Before the start of this season few people would have had this game down as an ‘eagerly anticipated clash’ but the way the ‘campaign’ – terrible word but it saves us saying season again – has unfolded for both clubs, this ‘encounter’ – same again – has an intriguing look about it.
The match at the Liberty Stadium encapsulated Everton’s season so far and, to a certain extent, this most unpredictable of Premier League seasons – we actually used it twice there but possibly got away with it. Everton absolutely murdered the home side for long stretches and eventually ran out 3-1 winners but that only tells part of the story: as well as squandering a ton of chances to make the scoreline even more emphatic they were caught on the break repeatedly and just before half-time Swansea might have actually levelled the scores and changed the outcome completely.
Michael Laudrup’s team are mustard on the break and they will certainly look to soak up Everton pressure on Saturday and then spring counter-attacks when the opportunity arises. The onus is on the Blues then to pin them back and keep them chasing the ball to the point where they start to get dispirited and doubt themselves when the time comes to try and commit men forward.
Their midweek win at Stamford Bridge showed just what they are all about and underlined once again how cool their star man Michu is when presented with a sight of goal. Both goals on Wednesday night were very similar, with Michu and then Danny Graham pouncing – yeah, that’s right, pouncing – on Branislav Ivanovich errors. When you are long-haired and slightly Christy-looking like Michu your finish gets noticed by everyone whereas if you are Graham and resemble one of the lads off the stacker trucks in the Wernham Hogg warehouse you barely get a mention. Such is life.
That result against Chelsea will have certainly given Swansea a boost then in terms of confidence but Goodison Park is one of the last places they would want to visit only three days later.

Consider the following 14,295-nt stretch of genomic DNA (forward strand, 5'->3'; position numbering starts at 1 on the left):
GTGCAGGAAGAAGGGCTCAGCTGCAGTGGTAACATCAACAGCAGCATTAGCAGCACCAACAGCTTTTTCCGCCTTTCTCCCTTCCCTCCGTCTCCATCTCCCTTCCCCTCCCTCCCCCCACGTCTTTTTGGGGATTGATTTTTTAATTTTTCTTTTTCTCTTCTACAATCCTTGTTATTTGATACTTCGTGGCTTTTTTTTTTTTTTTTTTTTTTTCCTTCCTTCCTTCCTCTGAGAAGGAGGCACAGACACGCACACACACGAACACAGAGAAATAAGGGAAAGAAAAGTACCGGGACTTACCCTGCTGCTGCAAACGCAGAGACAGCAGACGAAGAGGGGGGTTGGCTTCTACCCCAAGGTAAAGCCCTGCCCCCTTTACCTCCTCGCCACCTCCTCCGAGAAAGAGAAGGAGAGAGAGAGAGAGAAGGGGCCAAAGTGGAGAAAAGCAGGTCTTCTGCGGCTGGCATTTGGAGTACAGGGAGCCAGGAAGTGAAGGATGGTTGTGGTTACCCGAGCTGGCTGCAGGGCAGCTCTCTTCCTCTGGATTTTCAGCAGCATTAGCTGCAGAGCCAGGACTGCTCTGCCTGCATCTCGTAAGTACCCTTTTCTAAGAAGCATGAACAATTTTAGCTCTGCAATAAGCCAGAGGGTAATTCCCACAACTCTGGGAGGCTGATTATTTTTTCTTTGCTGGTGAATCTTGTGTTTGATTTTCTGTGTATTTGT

It will be Marouane Fellaini’s first home game back following his three match ban and if the newspapers are to be believed it could well be one of his last. Many of them are of the opinion that there’s a release clause in his contract somewhere north of £22 million and that Chelsea are prepared to activate it. That fee is the equivalent of 11 Michu’s – the Spaniard is has become a standard unit of measurement now, the transfer fee equivalent of London buses, full-sized football pitches and areas the size of Rafa’s shadow.
We’ve been through this whole Fellaini to leave thing countless times now so there’s really no point sweating it. It is worth pointing out though what a snidey development these provisions in contracts are though. Essentially, when you negotiate a new deal you insist that if you actually justify your pay rise then not only do you have the right to move elsewhere unopposed, but there should be a limit on how much money the club can make on the deal –therefore maximising the amount you can leverage in terms of a signing fee. That said, no one forces the clubs to agree to these terms in the first place so they only have themselves to blame when players and agents exploit them.
Wigan’s James McCarthy is said to be the player David Moyes sees as a replacement for Fellaini, even though their styles are not really alike. The young Republic of Ireland midfield rarely scores but he does look a good player though – big, quick and all action, sort of like a Jack Rodwell who doesn’t mind getting his kit muddy.